Nurses make up more than one out of two healthcare workers in rural areas. But with the increasing shortage of health workers in rural areas, nurses are increasingly becoming the only point of call to rural healthcare delivery for rural dwellers.
The role of nurses is becoming more critical in rural healthcare delivery, and this offers a different set of challenges and rewards for nurses.
Healthcare facilities in rural areas often lack the finances to hire a sufficient number of highly qualified healthcare professionals and procure the necessary medical supplies.
However, nurses can rise to the challenge to help fill the healthcare needs of underserved communities while also enjoying opportunities for career advancement and professional growth. For instance, nurses can take on new specialties to fill the shortage of specialists at a community health facility. This can be a win for all, with the nurse earning a pay raise while helping the facility fill its personnel needs at a lower cost compared to hiring external candidates.
In the following sections, we’ll take a closer look at the challenges and opportunities in rural healthcare delivery. We’ll also examine ways that nurses can make a difference here.
Impediments to healthcare delivery in rural areas
Rural America is home to about a quarter of the country’s population. The choice to live in the countryside is oftentimes deliberate – people just wanting to live closer to nature and enjoy a simpler lifestyle, away from the bustle and rigors of the city.
Healthcare delivery in rural areas is similar to that of urban areas in many regards, but it also comes with its unique challenges. These are outlined below.
A predominantly low-income population
Given their relatively sparse amount of economic activities, rural areas tend to be low-income areas. The US Department of Agriculture estimates that nearly 16% of rural dwellers live below the poverty line compared to about 11% in urban and suburban areas. Also, rural dwellers make up about a third of food stamp recipients.
Due to their low income, rural residents often lack adequate health insurance coverage and often struggle to afford proper care for their health challenges. Also, poverty often equates to poorer living standards, and this leads to increased vulnerability to health problems such as chronic diseases, mental illness, and lower life expectancy.
Healthcare facilities in rural areas often struggle to maintain high-quality healthcare delivery while remaining profitable. The National Institute of Health estimates that over 170 rural hospitals went out of business between 2005 and 2020.
When a community loses a healthcare facility, they lose doctors, nurses, specialists, health educators, and medical supplies. Residents often have no choice but to travel long distances to get medical attention.
Healthcare worker shortage
Besides the closure of hospitals, many other factors contribute to the chronic shortage of healthcare practitioners in rural communities. These factors are to blame for the disproportionate concentration of talent pools in urban areas.
The Health Resources and Services Administration (HRSA) classifies areas with a low concentration of healthcare workers as Health Provider Shortage Areas (HPSAs). More than 85 million Americans live in these areas. According to the HRSA’s recent records, HPSAs are heavily concentrated in rural regions.
Issues with work-life balance
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Compared to urban nurses, it’s far more crucial for them to learn and implement strategies for maintaining a healthy work-life balance because constant pressure from work is almost guaranteed for them.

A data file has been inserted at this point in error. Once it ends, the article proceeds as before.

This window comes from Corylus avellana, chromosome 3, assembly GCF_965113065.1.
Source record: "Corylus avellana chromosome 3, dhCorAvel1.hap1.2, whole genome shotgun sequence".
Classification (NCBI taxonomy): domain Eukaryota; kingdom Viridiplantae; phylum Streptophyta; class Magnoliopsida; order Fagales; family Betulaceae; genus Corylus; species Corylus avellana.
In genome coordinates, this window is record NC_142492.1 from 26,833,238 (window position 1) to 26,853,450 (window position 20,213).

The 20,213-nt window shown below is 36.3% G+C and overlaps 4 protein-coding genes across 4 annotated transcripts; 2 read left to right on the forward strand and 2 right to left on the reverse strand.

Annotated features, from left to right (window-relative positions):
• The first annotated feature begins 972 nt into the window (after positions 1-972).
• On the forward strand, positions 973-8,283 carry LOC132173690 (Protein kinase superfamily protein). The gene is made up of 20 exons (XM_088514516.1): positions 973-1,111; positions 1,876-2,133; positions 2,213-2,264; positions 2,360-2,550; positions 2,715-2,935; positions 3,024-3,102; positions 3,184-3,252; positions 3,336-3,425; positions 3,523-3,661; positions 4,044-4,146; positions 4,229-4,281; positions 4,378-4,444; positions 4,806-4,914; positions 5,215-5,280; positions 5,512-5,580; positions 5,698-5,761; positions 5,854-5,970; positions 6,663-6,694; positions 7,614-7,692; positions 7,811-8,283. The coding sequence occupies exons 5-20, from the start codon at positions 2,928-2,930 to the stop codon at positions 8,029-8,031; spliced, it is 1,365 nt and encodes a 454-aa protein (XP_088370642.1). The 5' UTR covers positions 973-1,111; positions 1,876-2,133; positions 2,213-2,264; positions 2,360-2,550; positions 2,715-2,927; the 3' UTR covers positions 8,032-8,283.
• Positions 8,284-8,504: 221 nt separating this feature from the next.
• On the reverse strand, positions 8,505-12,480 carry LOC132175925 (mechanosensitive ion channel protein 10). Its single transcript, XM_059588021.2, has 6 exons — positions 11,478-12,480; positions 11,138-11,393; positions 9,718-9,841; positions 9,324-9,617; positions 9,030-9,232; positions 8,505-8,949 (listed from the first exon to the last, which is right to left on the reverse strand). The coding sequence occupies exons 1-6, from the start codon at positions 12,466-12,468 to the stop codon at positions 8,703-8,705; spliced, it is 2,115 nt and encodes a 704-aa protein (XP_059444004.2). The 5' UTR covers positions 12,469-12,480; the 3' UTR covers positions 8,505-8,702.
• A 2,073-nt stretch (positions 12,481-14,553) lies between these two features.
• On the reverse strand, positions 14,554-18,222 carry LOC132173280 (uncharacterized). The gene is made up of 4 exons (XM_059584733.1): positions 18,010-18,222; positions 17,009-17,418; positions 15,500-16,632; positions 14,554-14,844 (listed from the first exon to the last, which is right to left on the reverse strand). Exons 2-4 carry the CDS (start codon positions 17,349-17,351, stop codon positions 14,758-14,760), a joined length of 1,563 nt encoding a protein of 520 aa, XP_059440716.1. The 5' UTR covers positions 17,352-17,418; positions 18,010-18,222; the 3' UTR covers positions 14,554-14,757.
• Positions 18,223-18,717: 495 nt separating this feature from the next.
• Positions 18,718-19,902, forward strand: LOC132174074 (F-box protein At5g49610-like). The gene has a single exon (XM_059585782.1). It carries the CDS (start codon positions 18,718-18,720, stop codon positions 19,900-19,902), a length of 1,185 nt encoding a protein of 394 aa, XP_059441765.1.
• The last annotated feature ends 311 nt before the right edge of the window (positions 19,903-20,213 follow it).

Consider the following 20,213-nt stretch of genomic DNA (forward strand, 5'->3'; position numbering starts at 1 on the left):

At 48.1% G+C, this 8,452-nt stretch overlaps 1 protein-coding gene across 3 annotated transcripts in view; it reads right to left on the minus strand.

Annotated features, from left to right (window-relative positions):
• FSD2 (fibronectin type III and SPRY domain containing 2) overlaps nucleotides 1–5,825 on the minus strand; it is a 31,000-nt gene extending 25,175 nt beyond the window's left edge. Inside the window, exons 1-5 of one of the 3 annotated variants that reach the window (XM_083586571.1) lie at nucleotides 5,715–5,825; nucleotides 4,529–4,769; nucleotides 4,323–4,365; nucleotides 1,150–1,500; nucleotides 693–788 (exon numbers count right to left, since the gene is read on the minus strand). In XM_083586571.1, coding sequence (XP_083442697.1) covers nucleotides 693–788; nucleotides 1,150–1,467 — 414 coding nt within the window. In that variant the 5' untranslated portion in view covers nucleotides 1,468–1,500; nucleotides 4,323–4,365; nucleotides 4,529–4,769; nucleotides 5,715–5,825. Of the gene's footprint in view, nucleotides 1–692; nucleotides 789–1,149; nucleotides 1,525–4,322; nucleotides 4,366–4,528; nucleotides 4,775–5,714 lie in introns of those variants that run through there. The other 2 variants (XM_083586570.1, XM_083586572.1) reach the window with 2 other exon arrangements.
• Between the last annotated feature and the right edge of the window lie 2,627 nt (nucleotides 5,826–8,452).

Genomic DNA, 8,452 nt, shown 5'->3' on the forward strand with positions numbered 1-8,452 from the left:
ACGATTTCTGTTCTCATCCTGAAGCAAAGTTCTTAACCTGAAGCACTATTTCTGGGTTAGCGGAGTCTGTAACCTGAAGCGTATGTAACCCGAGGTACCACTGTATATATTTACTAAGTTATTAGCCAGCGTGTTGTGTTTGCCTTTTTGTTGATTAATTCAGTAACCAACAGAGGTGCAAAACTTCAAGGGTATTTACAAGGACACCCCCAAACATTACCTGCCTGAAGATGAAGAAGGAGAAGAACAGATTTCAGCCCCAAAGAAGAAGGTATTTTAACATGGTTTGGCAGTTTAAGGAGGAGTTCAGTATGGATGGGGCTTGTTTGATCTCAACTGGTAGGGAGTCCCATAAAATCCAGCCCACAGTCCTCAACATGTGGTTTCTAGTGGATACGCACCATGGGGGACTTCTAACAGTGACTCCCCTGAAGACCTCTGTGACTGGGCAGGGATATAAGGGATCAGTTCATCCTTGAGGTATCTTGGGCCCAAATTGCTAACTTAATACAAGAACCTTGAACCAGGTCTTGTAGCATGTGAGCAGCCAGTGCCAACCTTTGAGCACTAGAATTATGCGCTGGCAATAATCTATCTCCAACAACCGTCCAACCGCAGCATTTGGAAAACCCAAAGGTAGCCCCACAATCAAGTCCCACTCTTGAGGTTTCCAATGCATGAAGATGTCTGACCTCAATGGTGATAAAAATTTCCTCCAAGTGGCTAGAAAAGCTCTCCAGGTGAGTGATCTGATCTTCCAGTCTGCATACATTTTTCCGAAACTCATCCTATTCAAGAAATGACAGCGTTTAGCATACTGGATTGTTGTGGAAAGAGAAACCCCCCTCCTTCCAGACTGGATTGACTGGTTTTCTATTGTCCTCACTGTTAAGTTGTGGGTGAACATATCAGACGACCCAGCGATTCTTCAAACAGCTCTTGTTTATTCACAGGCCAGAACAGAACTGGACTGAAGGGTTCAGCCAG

A declining number of rural medical students
The capital flight and personnel shortage afflicting rural healthcare are also driven by the decline in medical students from rural areas. Rural healthcare workers are often students who grew up in rural areas and small communities.
According to the journal Health Affairs, medical students from small communities have been declining in their numbers over the last 15 years.
Waning interest in rural healthcare
A broader issue affecting rural healthcare is the steady decline in interest in rural healthcare among healthcare workers. A physician staffing company, Merritt Hawkins, polled final-year medical students in 2019, and found that only 1% were considering practicing in a rural community.
Lower health literacy
Rural dwellers are generally not as informed about maintaining good health as their urban counterparts, making them more vulnerable to health risks. Lower health literacy in rural communities has been linked to higher rates of COVID-19 infections, diabetes, chronic infections, heart problems, etc.
Major health issues in rural areas
All the above combine to prevent many rural dwellers from finding lasting solutions to their health challenges. The impact of these challenges is exacerbating especially for specific health issues, including:
Heart conditions are also far more prevalent in rural communities. As per the Centers for Disease Control and Prevention (CDC), the number of heart disease-related deaths in rural areas is 160 per 100,000, nearly 50% higher compared to deaths in urban areas, which was estimated at 114 per 100,000.
More than 75,000 Americans died of opioid overdose between 2020 and 2021, according to the Center for Disease Control. That’s nearly double the yearly figure recorded in 2015. A huge number of those deaths occurred in rural areas due to a lack of access to primary healthcare, overprescribing, and lower health literacy.
The near non-existence of mental health services in many rural communities means that depression and other mental health problems that can lead to suicide often go unchecked in these areas.
CDC records show that the suicide rate in rural communities is twice as high as that of urban areas, at 20.1 per 100,000.
The role of nurses in rural healthcare delivery
For a long time, nurses have been at the front and center of health delivery in most rural communities. There’s also a growing body of evidence suggesting that the work of nurses is becoming increasingly critical and they’re more likely to bring about better patient outcomes compared to other healthcare professionals.